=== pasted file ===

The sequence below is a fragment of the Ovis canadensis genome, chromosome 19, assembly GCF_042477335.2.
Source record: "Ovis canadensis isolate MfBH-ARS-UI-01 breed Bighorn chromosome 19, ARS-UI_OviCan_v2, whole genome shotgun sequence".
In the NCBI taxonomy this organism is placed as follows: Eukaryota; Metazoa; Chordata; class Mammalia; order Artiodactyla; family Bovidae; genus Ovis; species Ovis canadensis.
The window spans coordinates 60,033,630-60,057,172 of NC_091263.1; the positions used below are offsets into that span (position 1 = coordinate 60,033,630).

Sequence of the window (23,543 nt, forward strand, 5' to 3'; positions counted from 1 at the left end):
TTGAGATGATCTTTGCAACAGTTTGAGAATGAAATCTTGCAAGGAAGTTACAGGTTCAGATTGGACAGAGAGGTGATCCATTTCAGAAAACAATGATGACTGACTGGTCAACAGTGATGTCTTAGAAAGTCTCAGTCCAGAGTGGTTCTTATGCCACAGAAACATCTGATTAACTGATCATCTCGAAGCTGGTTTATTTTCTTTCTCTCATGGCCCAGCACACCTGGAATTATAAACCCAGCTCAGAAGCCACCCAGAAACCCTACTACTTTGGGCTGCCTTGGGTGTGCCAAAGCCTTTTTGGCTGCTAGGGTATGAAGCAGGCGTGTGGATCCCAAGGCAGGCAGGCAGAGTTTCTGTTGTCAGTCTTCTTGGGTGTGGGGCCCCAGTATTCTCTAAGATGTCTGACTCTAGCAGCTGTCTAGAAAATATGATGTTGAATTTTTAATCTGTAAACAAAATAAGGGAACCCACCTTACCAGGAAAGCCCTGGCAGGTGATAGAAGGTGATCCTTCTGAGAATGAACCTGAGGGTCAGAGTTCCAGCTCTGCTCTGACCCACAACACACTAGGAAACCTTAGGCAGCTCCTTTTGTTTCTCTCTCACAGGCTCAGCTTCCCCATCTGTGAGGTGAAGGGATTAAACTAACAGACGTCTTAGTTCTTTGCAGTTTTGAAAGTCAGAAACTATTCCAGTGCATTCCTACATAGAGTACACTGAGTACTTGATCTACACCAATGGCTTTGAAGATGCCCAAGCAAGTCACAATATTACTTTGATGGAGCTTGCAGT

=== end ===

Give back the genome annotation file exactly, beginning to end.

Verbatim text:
The sequence below is a fragment of the Ovis canadensis genome, chromosome 19, assembly GCF_042477335.2.
Source record: "Ovis canadensis isolate MfBH-ARS-UI-01 breed Bighorn chromosome 19, ARS-UI_OviCan_v2, whole genome shotgun sequence".
In the NCBI taxonomy this organism is placed as follows: Eukaryota; Metazoa; Chordata; class Mammalia; order Artiodactyla; family Bovidae; genus Ovis; species Ovis canadensis.
The window spans coordinates 60,033,630-60,057,172 of NC_091263.1; the positions used below are offsets into that span (position 1 = coordinate 60,033,630).

Sequence of the window (23,543 nt, forward strand, 5' to 3'; positions counted from 1 at the left end):
TTGAGATGATCTTTGCAACAGTTTGAGAATGAAATCTTGCAAGGAAGTTACAGGTTCAGATTGGACAGAGAGGTGATCCATTTCAGAAAACAATGATGACTGACTGGTCAACAGTGATGTCTTAGAAAGTCTCAGTCCAGAGTGGTTCTTATGCCACAGAAACATCTGATTAACTGATCATCTCGAAGCTGGTTTATTTTCTTTCTCTCATGGCCCAGCACACCTGGAATTATAAACCCAGCTCAGAAGCCACCCAGAAACCCTACTACTTTGGGCTGCCTTGGGTGTGCCAAAGCCTTTTTGGCTGCTAGGGTATGAAGCAGGCGTGTGGATCCCAAGGCAGGCAGGCAGAGTTTCTGTTGTCAGTCTTCTTGGGTGTGGGGCCCCAGTATTCTCTAAGATGTCTGACTCTAGCAGCTGTCTAGAAAATATGATGTTGAATTTTTAATCTGTAAACAAAATAAGGGAACCCACCTTACCAGGAAAGCCCTGGCAGGTGATAGAAGGTGATCCTTCTGAGAATGAACCTGAGGGTCAGAGTTCCAGCTCTGCTCTGACCCACAACACACTAGGAAACCTTAGGCAGCTCCTTTTGTTTCTCTCTCACAGGCTCAGCTTCCCCATCTGTGAGGTGAAGGGATTAAACTAACAGACGTCTTAGTTCTTTGCAGTTTTGAAAGTCAGAAACTATTCCAGTGCATTCCTACATAGAGTACACTGAGTACTTGATCTACACCAATGGCTTTGAAGATGCCCAAGCAAGTCACAATATTACTTTGATGGAGCTTGCAGT